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this file is: /sys/miscfs/devfs/README

to enable: add
options	DEVFS

to your config file..
expect it to be highly useless for a while,
as the only devices that register themselves are the floppy,
the pcaudio stuff, speaker, null,mem,zero,io,kmem.

it works like this:

There is a tree of nodes that describe the layout of the DEVFS as seen by
the drivers.. they add nodes to this tree. This is called the 'back' layer
for reasons that will become obvious in a second. Think of it as a
BLUEPRINT of the DEVFS tree. Each back node has associated with it 
a "devnode" struct, that holds information about the device
(or directory) and a pointer to the vnode if one has been associated 
with that node. The back node itself can be considered to be 
a directory entry, and contains the default name of the device,
and a link to the directory that holds it. It is sometimes refered
to in the code as the dev_name. The devnode can be considered the inode.

When you mount the devfs somewhere (you can mount it multiple times in
multiple places), a front layer is created that contains a tree of 'front'

Think of this as a Transparency, layed over the top of the blueprint.
(or possibly a photocopy).

The front and back nodes are identical in type, but the back nodes
are reserved for kernel use only, and are protected from the user.
The back plane has a mount structure and all that stuff, but it is in
fact not really mounted. (and is thus not reachable via namei).
Internal kernel routines can open devices in this plane
even if the external devfs has not been mounted yet :)
(e.g. to find the root device)

To start with there is a 1:1 relationship between the front nodes
and the backing nodes, however once the front plane has been created
the nodes can be moved around within that plane (or deleted).
Think of this as the ability to revise a transparency...
the blueprint is untouched.

There is a "devnode" struct associated with each front note also.
Front nodes that refer to devices, use the same "devnode" struct that is used 
by their associated backing node, so that multiple front nodes that
point to the same device will use the same "devnode" struct, and through
that, the same vnode, ops, modification times, flags, owner and group.
Front nodes representing directories and symlinks have their own
"devnode" structs, and may therefore differ. (have different vnodes)
i.e. if you have two devfs trees mounted, you can change the 
directories in one without changing the other. 
e.g. remove or rename nodes

Multiple mountings are like multiple transparencies,
each showing through to the original blueprint.

Information that is to be shared between these mounts is stored
in the 'backing' node for that object.  Once you have erased 'front'
object, there is no memory of where the backing object was, and
except for the possibility of searching the entire backing tree
for the node with the correct major/minor/type, I don't see that
it is easily recovered.. Particularly as there will eventually be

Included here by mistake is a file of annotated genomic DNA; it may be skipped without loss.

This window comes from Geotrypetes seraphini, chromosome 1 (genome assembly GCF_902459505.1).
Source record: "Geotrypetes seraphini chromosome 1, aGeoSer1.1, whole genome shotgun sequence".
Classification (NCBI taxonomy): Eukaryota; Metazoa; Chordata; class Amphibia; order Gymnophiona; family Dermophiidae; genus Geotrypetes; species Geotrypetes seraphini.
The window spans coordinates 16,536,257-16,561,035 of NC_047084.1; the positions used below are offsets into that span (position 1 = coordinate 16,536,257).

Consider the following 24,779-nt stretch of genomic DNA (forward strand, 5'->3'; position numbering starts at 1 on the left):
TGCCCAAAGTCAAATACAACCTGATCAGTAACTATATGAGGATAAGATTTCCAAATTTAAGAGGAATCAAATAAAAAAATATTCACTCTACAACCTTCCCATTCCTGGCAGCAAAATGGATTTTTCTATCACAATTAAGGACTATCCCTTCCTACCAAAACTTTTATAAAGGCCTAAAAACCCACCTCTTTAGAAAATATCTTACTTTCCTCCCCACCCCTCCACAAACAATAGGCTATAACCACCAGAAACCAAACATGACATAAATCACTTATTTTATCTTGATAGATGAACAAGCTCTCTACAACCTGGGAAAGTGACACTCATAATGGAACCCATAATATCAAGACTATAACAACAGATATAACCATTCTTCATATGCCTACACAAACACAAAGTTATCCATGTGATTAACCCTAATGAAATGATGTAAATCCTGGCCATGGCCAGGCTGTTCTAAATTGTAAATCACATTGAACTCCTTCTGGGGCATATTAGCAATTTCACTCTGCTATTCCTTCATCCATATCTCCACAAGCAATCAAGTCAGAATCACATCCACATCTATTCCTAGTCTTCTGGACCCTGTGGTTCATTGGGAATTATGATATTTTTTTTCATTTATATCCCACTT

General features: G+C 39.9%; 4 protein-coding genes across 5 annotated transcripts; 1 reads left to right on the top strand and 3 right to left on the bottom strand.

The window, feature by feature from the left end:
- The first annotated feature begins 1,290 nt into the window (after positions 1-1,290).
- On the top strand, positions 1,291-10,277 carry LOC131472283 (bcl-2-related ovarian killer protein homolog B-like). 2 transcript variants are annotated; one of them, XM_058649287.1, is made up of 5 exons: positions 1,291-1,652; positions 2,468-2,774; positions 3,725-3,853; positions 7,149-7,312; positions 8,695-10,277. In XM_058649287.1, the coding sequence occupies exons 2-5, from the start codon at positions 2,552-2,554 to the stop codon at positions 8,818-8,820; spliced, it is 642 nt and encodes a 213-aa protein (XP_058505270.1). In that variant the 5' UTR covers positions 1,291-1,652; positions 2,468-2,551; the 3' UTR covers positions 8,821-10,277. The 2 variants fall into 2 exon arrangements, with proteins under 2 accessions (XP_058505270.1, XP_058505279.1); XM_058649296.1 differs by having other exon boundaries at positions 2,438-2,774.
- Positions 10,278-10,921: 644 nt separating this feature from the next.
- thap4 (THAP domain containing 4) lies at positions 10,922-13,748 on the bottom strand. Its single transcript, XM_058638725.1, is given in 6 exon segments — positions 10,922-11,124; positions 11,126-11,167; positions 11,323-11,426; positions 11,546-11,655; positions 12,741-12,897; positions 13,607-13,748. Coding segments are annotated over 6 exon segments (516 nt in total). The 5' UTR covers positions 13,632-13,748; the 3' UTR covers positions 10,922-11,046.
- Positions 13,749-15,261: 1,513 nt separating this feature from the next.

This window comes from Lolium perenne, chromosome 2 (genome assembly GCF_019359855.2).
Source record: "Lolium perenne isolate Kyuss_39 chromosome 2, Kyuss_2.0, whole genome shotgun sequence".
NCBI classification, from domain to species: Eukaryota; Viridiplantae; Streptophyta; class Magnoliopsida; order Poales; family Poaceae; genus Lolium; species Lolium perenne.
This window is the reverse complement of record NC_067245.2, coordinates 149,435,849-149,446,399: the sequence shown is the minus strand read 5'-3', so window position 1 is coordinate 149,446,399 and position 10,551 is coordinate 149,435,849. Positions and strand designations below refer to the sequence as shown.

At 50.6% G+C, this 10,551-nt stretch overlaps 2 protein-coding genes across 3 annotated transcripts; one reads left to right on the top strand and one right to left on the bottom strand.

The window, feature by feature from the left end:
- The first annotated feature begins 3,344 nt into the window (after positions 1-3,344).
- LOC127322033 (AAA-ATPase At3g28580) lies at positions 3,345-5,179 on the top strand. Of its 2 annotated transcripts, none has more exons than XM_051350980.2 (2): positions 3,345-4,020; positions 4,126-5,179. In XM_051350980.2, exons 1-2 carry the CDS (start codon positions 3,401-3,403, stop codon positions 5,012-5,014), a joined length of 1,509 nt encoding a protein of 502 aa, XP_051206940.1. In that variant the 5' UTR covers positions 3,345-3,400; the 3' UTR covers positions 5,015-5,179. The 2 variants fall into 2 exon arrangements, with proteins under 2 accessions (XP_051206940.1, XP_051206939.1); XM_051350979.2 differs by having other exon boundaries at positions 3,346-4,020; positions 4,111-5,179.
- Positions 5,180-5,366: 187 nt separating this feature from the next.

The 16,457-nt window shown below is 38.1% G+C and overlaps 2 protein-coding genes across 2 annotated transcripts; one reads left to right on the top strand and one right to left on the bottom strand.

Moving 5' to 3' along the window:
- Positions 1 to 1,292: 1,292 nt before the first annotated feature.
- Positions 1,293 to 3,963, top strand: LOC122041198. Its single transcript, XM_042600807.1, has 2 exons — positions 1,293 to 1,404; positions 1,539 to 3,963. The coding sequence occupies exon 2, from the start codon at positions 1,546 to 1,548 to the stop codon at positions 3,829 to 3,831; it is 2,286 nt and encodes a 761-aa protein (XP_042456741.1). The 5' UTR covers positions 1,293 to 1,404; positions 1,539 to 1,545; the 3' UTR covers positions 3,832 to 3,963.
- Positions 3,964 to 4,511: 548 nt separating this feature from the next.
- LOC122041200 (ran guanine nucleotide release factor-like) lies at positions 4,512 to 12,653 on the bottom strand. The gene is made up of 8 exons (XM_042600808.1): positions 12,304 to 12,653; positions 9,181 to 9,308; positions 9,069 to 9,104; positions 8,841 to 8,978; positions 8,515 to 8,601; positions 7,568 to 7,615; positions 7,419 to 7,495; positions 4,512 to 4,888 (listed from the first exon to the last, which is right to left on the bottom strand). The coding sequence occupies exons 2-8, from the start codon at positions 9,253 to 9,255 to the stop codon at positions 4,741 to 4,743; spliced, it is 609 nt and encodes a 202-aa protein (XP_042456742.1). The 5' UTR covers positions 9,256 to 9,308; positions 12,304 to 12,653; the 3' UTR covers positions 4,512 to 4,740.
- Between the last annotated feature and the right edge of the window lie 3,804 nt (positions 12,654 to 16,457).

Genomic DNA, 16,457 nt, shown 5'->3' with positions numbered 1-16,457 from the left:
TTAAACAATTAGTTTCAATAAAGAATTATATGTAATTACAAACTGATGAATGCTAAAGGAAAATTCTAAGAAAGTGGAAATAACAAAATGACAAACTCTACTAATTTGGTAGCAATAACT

(I hope) devices that go direct from the backing node to the driver
without going via the cdevsw table.. they may not even have
major/minor numbers.

I see 'mount -u' as a possible solution to recovering a broken dev tree.
(though umount+mount would do the same)

Because non device nodes (directories and symlinks) have their own
"devnode" structs on each layer, these may have different
flags, owners, and contents on each layer.
e.g. if you have a chroot tree like has, you
may want different permissions or owners on the chroot mount of the DEVFS
than you want in the real one. You might also want to delete some sensitive
devices from the chroot tree.

Directories also have backing nodes but there is nothing to stop
the user from removing a front node from the directory front node.
(except permissions of course).  This is because the front directory
nodes keep their own records as to which front nodes are members
of that directory and do not refer to their original backing node
for this information.

The front nodes may be moved to other directories (including
directories) however this does not break the linkage between the
backing nodes and the front nodes. The backing node never moves. If
a driver decides to remove a device from the backing tree, the FS
code follows the links to all the front nodes linked to that backing
node, and deletes them, no matter where they've been moved to.
(active vnodes are redirected to point to the deadfs).

If a directory has been moved, and a new backing node is inserted
into its own back node, the new front node will appear in that front
directory, even though it's been moved, because the directory that
gets the front node is found via the links and not by name.

a mount -u might be considered to be a request to 'refresh' the
plane that controls to the mount being updated.. that would have the
effect of 're-propogating' through any backing nodes that find they
have no front nodes in that plane.

1/ this is very preliminary
2/ the routines have greatly simplified since release 1.1
(I guess the break did me good :)
3/ many features are not present yet..
e.g. symlinks, a comprehensive registration interface (only a crude one)
ability to unlink and mv nodes.
4/ I'm pretty sure my use of vnodes is bad and it may be 'losing'
them, or alternatively, corrupting things.. I need a vnode specialist
to look at this.